Our Impressions Of Each Candidate On The Second Night Of The Second Debate

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Joe Biden took heat from all sides but came ready to fight. At times he seemed on stronger footing than others. However, he clearly prepared for Gillibrand’s attack over the 1981 op-ed, which was part of an opposition research leak. The end note (“go to Joe three oh three three oh”) was not great.
Kamala Harris’ feud with Joe Biden continues, and she found herself in the position of defending her civil rights record from attacks by Biden, Tulsi Gabbard, and Michael Bennet. It seemed the lesser-known candidates viewed her as one of the ones to beat.
Cory Booker was energetic, and he challenged Biden on criminal justice, rebutting the former veep’s counterattack with the memorable line, “There’s a saying in my community: You’re dipping into the Kool-Aid and you don’t even know the flavor.”
Michael Bennet sort of ended up as tonight’s John Delaney, with the moderators largely casting him as the moderate foil to some of the candidates with more ambitious proposals. Bennet’s laid-back demeanor was, however, notably different from Delaney’s aggressiveness.
Kirsten Gillibrand’s performance tonight will most likely be remembered for her introduction of a knock on Joe Biden in the form of an op-ed he wrote in 1981. Headlined “Congress Is Subsidizing Deterioration Of The Family,” Biden argued against a tax credit for childcare. She asked Biden whether her “serving in Congress” was “resulting in the deterioration of the family because I had access to quality affordable day care?”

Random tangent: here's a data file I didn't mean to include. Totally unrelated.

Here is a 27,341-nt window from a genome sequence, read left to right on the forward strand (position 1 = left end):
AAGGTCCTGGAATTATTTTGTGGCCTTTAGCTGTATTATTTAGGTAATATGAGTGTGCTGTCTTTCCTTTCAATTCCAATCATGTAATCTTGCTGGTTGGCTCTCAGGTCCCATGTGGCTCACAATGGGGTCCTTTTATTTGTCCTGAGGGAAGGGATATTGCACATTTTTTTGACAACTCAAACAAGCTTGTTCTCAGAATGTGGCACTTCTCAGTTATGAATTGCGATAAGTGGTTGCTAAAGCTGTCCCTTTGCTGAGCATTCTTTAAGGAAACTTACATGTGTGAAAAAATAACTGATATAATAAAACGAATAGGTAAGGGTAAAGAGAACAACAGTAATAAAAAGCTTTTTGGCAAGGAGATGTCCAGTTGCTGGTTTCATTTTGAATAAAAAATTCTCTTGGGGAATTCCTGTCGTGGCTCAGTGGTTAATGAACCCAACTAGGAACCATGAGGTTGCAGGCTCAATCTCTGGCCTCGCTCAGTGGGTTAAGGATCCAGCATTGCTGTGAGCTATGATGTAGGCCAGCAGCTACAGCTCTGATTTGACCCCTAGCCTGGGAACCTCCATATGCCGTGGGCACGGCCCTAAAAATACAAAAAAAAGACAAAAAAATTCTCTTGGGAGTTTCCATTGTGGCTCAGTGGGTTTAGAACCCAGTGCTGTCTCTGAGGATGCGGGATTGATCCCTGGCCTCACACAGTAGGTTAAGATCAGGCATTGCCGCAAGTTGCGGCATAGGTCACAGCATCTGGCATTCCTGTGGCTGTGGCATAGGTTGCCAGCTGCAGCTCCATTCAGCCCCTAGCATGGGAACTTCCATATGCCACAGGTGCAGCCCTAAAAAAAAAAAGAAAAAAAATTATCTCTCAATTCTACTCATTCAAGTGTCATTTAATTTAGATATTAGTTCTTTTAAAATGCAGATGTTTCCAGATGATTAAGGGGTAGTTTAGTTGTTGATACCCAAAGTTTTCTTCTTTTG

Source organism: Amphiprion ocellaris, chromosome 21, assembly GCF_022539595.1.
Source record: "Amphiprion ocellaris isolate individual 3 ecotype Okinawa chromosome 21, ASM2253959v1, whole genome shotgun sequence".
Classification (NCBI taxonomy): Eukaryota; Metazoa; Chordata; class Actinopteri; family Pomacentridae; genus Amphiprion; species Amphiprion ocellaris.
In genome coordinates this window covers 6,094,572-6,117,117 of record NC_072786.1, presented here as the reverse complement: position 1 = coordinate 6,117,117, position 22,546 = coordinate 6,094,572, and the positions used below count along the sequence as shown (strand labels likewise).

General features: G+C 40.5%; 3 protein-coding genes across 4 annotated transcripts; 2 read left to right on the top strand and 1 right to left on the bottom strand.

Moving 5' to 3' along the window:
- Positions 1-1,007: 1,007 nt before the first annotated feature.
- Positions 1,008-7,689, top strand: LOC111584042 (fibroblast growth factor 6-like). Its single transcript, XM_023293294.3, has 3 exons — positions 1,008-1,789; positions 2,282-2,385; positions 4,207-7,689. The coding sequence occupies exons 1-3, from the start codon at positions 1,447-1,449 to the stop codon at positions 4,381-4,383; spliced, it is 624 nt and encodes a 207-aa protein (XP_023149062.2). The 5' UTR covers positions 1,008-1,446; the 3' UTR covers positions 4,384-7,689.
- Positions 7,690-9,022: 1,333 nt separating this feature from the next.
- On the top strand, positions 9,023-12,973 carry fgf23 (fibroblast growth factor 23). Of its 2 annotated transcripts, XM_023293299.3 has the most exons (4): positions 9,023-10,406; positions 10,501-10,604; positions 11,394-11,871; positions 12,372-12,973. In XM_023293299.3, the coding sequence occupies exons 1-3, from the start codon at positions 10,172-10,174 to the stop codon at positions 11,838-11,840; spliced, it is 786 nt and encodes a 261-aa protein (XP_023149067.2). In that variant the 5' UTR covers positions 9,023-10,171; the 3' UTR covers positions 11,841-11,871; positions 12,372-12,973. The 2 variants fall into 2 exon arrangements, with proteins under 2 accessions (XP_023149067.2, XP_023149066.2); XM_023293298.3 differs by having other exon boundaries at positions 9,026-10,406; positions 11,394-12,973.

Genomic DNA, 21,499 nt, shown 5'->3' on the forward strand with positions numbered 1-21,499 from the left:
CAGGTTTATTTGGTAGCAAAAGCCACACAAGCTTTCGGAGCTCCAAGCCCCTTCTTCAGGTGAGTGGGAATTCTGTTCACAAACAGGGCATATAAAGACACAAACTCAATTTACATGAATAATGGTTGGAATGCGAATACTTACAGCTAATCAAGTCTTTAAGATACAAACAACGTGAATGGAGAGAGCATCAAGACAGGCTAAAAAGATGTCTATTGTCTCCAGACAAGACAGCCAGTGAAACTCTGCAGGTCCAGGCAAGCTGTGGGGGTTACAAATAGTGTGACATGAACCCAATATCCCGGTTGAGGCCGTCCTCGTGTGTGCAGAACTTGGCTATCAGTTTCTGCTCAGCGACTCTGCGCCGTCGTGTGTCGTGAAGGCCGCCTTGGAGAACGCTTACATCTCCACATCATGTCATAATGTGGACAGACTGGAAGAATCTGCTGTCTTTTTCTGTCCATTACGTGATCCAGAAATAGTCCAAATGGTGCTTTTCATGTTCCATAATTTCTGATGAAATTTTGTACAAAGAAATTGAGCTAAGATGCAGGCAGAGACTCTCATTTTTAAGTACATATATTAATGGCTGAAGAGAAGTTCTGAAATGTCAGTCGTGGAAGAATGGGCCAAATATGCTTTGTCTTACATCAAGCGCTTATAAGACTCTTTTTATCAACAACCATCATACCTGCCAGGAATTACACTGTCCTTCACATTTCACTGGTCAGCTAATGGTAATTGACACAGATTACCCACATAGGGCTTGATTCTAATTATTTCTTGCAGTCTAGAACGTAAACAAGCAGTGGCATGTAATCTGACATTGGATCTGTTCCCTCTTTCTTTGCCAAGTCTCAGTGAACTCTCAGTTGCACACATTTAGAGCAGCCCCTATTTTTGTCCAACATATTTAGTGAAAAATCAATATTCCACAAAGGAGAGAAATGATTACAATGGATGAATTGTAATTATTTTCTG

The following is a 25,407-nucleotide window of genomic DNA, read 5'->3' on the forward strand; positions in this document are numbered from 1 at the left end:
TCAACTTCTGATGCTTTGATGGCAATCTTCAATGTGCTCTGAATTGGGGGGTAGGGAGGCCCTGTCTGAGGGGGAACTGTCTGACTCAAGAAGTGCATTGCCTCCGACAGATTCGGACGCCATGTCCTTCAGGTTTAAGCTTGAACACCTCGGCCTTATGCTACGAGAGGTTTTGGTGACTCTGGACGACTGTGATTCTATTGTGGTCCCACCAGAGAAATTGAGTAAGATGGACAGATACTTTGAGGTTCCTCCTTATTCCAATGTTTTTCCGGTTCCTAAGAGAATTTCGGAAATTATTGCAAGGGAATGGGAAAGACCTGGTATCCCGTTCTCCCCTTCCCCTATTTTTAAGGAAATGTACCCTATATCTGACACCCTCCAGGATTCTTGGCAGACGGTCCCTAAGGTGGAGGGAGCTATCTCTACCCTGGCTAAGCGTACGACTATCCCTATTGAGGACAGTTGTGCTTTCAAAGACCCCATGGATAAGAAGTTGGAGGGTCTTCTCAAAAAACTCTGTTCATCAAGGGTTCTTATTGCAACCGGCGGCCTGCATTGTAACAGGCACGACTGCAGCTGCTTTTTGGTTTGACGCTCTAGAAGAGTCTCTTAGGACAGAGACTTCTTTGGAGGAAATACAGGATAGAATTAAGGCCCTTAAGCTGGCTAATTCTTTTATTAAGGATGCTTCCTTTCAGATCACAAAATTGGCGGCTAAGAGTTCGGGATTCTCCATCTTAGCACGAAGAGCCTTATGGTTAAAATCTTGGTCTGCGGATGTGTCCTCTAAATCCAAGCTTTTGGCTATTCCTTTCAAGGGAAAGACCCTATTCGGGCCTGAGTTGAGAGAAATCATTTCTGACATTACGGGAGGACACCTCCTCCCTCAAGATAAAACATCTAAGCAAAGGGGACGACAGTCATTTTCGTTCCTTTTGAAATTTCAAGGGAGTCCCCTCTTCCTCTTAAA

Julián Castro distinguished himself at his first debate as a brawler, and he was at this one as well. Early in the debate, he called Joe Biden out on immigration, saying “it looks like one of us has learned from the lessons of the past and one of us hasn’t,” and, “What we need are politicians that actually have guts on this issue.”
Andrew Yang, who has already qualified for the next debate, seemed a bit ill at ease when speaking outside of his core areas, such as when asked about U.S. tensions with Iran. But he kept things interesting when speaking well and with urgency about the (gloomy) topics with which he was most familiar, first and foremost the coming robot apocalypse.
Tulsi Gabbard was another of the candidates who comes to the stage with a core issue to push: ending America’s multi-decade forever wars. She seemed to be particularly focused on targeting Kamala Harris, though she did fumble one line of attack by claiming Obama’s Health and Human Services secretary authored Harris’ health care plan when she actually only endorsed it.
Jay Inslee, like Yang, was here to broaden the issues the debaters discussed. His core issue, is, of course, climate change, and he challenged Biden to defend his own climate plan. Other candidates scrambled to align themselves with Inslee’s climate vision. He also talked about mental health care and called for getting rid of the filibuster: “Not a damn thing is going to get done… Mitch McConnell is going to run the U.S. Senate even if we take a majority.”
Bill De Blasio, the candidate it seemed few wanted, continues to be a skilled debater, bringing pointed attacks and grubbing time from the moderators at each opportunity. He did face some tough questions about his record as mayor that he didn’t seem totally prepared for, including about an endemic lead problem in New York City’s public housing and the fact that Daniel Pantaleo, the police officer who killed Eric Garner, still has an NYPD job. That latter topic was the subject of some heckling.
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